I. A GENERAL VIEW By the Rev. V. H. Stanton, D.D.
The governing idea of this early morning course, which at the present as at former Summer Meetings is devoted to a subject connected with religious belief, is this year the power that Christianity has, or is fitted to have, to unite Christian denominations with one another, and also to unite races and nations, and different portions of that commonwealth of nations which we call the British Empire, and different classes within our own nation. A moment's reflection will shew that the question of unity between denominations of Christians derives special significance from being placed in connexion with all those other cases in regard to which the promotion of unity is to be considered. If it belongs to the genius of Christianity to be a uniting power, it is above all in the sphere of professed and organised Christianity, where Christians are grouped together as Christians, that its influence in producing union should be shewn. If it fails in this here, what hope, it may well be asked, can there be that it should be effective, when its principles and motives cannot be applied with the same directness and force? In the very assumption, then, which underlies this whole course of lectures, that Christianity can unite men, we have a special reason for considering our relations to one another as members of Christian bodies, with regard to this matter of unity.
But we are also all of us aware that the divisions among Christians are often severely commented on by those who refuse to make any definite profession of the Christian Religion, and are given by them sometimes as a ground of their own position of aloofness. It is true that strictures passed on the Christian Religion and its professors for failures in this, as well as in other respects, frequently shew little discernment, and are more or less unjust. So far as they are made to reflect on Christianity itself, allowance is not made for the nature of the human material upon which and with which the Christian Faith and Divine Grace have to work. And when Christians of the present day are treated as if they were to blame for them, sufficient account is not taken of the long and complex history, and the working of motives, partly good as well as bad, through which Christendom has been brought to its present divided condition. Still we cannot afford to disregard the hindrance to the progress of the Christian Faith and Christian Life among men created by the existing divisions among Christians. Harm is caused by them in another way of which we may be, perhaps, less conscious. They bring loss to ourselves individually within the denominations to which we severally belong. We should gain incalculably from the strengthening of our faith through a wider fellowship with those who share it, the greater volume of evidence for the reality of spiritual things which would thus be brought before us; and from the enrichment of our spiritual knowledge and life through closer acquaintance with a variety of types of Christian character and experience; and not least from that moral training which is to be obtained through common action, in proportion to the effort that has to be made in order to understand the point of view of others, and the suppression of mere egoism that is involved.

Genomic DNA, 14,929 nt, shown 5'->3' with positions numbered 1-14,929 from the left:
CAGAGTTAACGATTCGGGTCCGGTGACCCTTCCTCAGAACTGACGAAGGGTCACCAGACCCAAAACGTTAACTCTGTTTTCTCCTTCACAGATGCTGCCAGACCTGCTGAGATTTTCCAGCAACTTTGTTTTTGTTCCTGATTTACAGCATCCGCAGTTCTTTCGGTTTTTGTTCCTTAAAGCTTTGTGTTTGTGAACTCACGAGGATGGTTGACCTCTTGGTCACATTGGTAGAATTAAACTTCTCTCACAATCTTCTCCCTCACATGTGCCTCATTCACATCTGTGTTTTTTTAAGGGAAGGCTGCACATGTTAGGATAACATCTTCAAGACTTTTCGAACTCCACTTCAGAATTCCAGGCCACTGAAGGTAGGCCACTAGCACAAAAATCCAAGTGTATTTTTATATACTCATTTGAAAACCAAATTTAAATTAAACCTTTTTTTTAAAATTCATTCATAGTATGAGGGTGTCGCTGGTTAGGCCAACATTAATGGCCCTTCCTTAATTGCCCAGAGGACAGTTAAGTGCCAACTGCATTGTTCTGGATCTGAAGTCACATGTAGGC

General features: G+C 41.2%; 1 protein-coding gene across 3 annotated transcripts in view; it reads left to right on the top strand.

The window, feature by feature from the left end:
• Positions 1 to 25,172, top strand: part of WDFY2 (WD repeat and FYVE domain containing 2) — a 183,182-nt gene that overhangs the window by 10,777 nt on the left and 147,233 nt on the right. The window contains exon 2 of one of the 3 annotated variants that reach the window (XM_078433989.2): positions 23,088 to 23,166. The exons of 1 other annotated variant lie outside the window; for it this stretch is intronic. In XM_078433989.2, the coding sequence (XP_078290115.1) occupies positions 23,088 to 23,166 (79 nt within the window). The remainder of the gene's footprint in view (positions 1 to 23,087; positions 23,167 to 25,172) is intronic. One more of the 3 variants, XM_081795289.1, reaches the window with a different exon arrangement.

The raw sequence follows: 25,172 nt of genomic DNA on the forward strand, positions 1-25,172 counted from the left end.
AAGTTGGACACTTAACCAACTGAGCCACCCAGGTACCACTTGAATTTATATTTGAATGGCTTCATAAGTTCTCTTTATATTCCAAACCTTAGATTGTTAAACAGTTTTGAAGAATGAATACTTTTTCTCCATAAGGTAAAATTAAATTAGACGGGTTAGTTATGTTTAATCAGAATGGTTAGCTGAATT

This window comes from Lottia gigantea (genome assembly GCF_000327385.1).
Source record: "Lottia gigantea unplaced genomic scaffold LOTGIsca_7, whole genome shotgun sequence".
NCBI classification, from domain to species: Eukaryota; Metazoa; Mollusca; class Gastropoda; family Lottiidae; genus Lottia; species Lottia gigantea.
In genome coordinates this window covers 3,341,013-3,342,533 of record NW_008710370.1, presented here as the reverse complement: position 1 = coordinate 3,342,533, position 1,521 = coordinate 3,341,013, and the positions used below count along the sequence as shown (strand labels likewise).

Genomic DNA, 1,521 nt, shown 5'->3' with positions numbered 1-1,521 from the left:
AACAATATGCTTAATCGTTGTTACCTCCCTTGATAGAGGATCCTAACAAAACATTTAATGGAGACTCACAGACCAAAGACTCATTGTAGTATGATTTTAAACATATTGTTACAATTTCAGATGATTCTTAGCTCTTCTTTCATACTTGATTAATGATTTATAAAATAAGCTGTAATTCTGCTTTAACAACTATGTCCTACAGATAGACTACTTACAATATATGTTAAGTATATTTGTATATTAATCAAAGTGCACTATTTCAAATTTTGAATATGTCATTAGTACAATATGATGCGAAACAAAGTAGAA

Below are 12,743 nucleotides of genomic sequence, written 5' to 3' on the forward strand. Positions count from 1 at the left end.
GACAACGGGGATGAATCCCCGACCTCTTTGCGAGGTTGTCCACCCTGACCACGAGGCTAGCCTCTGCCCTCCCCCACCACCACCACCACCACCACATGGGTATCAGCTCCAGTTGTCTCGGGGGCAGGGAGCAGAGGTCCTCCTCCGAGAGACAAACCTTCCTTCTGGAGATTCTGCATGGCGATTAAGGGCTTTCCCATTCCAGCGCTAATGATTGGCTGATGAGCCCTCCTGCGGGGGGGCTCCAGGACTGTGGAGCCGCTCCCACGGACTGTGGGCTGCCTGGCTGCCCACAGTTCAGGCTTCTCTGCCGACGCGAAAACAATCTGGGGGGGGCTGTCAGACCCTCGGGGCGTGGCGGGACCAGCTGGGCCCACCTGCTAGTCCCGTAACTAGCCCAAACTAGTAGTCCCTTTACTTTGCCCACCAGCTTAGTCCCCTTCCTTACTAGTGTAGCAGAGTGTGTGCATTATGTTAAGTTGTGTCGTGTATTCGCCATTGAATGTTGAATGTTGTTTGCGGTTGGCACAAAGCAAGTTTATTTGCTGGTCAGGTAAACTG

These are strong reasons for aiming at Christian unity. But further there comes to all of us at this time a powerful incentive to reflection on the subject, and to such endeavours to further it as we can make, in the signs of a movement towards it, the greater prominence which the subject has assumed in the thought of Christians, the evidence of more fervent aspirations after it, the clearer recognition of the injury caused by divisions. I remember that some 40 or more years ago, one of the most eminent and justly esteemed preachers of the day defended the existence of many denominations among Christians on the ground that through their competition a larger amount of work for the advance of the kingdom of God is accomplished. We are not so much in love with competition and its effects in any sphere now. And it should always have been perceived that, whatever its rightful place in the economic sphere might be, it had none in the promotion of purely moral and spiritual ends....